Imagen starts by generating a small image (64×64 pixels) and then does two “super-resolution” passes to bring it up to 1024×1024. However, this is not normal upscaling, as the AI ​​Super Resolution based on the original creates new details in harmony with the smaller image.

Suppose you have a dog on a bike and the dog’s eye is 3 pixels in diameter in the first image. Not much room for expression! But on the second picture it is 12 pixels wide. Where do the details needed for this come from? Well, the AI ​​knows what a dog’s eye looks like, so it generates more detail as it draws. Then this happens again when the eye is finished again, but with 48 pixels across. But at no point did the AI ​​just have to pull 48x the number of pixels of a dog’s eye out of its…let’s say magic bag. Like many artists, it started with the equivalent of a rough sketch, filled it out in a study room, and then really went to town with the final canvas.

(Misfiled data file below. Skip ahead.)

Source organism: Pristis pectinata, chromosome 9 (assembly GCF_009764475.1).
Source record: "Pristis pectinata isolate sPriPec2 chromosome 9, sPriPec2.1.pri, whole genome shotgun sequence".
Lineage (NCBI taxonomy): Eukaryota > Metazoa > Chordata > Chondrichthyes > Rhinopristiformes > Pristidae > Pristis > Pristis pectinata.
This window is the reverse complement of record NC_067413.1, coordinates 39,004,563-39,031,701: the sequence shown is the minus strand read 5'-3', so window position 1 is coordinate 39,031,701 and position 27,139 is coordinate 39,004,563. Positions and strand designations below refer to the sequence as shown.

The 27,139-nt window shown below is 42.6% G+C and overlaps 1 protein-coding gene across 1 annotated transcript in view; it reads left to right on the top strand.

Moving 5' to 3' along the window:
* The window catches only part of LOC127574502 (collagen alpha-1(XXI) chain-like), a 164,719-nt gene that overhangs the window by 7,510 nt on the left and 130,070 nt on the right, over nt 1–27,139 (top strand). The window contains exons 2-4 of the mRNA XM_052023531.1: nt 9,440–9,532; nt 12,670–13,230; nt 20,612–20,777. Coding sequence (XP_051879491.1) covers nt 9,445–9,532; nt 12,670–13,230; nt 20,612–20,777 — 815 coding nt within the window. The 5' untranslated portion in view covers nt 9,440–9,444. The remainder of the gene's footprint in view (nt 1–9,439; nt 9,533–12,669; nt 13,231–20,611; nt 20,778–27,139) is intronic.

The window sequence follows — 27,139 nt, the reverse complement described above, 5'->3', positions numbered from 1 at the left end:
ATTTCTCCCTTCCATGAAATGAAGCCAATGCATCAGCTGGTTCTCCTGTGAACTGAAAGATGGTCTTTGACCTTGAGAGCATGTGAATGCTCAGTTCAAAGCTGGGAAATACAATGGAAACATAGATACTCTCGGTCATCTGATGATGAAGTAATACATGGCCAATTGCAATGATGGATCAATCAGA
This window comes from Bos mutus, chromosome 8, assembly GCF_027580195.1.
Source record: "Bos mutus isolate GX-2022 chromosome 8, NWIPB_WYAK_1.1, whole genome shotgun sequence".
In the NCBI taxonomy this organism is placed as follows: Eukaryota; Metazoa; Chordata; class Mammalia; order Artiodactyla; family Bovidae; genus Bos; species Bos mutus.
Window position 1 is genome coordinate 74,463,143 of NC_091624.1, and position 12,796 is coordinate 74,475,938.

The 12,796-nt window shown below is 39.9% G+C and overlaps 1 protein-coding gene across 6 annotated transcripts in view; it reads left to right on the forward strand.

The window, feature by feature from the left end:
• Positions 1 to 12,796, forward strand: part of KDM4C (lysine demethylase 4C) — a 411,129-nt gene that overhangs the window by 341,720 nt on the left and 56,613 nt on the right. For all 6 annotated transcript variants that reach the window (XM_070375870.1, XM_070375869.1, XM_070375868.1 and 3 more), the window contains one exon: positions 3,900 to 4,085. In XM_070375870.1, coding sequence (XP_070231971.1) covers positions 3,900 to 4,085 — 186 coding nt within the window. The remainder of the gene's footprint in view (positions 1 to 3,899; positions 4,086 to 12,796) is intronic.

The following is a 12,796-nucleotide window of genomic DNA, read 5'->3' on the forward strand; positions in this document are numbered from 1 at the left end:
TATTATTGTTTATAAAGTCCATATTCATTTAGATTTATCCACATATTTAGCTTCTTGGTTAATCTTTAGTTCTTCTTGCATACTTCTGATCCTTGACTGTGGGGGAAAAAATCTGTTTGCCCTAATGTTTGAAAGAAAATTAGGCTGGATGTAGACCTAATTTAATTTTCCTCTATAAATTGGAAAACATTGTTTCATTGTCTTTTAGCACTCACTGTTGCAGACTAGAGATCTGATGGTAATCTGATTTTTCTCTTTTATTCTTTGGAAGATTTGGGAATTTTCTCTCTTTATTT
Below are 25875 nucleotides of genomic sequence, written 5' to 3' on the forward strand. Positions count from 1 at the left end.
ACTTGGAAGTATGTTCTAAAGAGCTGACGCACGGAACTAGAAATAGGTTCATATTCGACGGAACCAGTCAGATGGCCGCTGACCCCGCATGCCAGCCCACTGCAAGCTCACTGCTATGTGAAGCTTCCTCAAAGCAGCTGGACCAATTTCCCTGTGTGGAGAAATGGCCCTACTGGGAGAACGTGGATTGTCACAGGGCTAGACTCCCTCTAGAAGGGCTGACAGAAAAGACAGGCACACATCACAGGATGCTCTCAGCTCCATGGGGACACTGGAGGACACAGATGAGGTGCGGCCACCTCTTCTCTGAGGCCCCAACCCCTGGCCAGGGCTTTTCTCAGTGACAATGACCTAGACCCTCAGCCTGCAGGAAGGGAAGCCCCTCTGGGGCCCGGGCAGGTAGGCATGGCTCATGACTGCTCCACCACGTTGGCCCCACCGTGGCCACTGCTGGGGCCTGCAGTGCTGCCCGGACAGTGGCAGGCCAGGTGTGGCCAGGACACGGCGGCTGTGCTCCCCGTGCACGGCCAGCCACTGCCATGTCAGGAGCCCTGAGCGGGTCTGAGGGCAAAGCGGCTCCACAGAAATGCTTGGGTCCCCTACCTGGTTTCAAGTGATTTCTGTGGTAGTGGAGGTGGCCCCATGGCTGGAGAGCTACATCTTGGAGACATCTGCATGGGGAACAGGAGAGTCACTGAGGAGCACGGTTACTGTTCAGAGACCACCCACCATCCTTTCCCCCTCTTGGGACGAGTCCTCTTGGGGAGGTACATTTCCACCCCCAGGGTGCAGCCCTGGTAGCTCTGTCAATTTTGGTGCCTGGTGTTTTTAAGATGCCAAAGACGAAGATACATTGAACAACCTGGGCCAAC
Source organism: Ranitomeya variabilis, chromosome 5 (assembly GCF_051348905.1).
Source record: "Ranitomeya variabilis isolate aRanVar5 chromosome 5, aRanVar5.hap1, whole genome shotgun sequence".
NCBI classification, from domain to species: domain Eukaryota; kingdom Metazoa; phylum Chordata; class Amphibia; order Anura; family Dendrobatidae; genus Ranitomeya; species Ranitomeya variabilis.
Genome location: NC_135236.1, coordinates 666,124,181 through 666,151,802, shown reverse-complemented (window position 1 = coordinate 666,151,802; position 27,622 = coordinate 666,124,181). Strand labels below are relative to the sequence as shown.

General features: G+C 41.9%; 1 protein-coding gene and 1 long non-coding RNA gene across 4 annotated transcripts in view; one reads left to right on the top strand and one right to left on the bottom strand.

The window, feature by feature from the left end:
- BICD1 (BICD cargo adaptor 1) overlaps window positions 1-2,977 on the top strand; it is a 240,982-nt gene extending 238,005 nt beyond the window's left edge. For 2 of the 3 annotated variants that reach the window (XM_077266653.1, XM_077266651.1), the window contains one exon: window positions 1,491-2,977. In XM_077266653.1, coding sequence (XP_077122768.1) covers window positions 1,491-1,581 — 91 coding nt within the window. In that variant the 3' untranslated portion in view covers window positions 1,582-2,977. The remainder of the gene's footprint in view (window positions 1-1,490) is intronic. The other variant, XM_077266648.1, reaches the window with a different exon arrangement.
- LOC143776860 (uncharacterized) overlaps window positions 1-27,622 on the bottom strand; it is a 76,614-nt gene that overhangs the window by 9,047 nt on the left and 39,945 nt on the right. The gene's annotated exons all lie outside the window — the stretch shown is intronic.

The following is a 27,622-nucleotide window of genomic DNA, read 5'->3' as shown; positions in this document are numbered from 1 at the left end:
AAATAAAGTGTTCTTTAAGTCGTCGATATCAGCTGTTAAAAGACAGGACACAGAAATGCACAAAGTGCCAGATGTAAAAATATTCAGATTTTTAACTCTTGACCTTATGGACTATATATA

This is not unprecedented, and in fact artists working with AI models are already using this technique to create pieces much larger than what the AI ​​can handle at once. If you split a canvas into several parts and high-res each separately, you end up with something much bigger and finer; You can even do it repeatedly. An interesting example by an artist I know:

The advances that Google researchers claim with Imagen are varied. They say that existing text models can be used for the text encoding part and that their quality is more important than just increasing visual fidelity. This makes intuitive sense since a detailed picture of nonsense is definitely worse than a slightly less detailed picture of exactly what you asked for.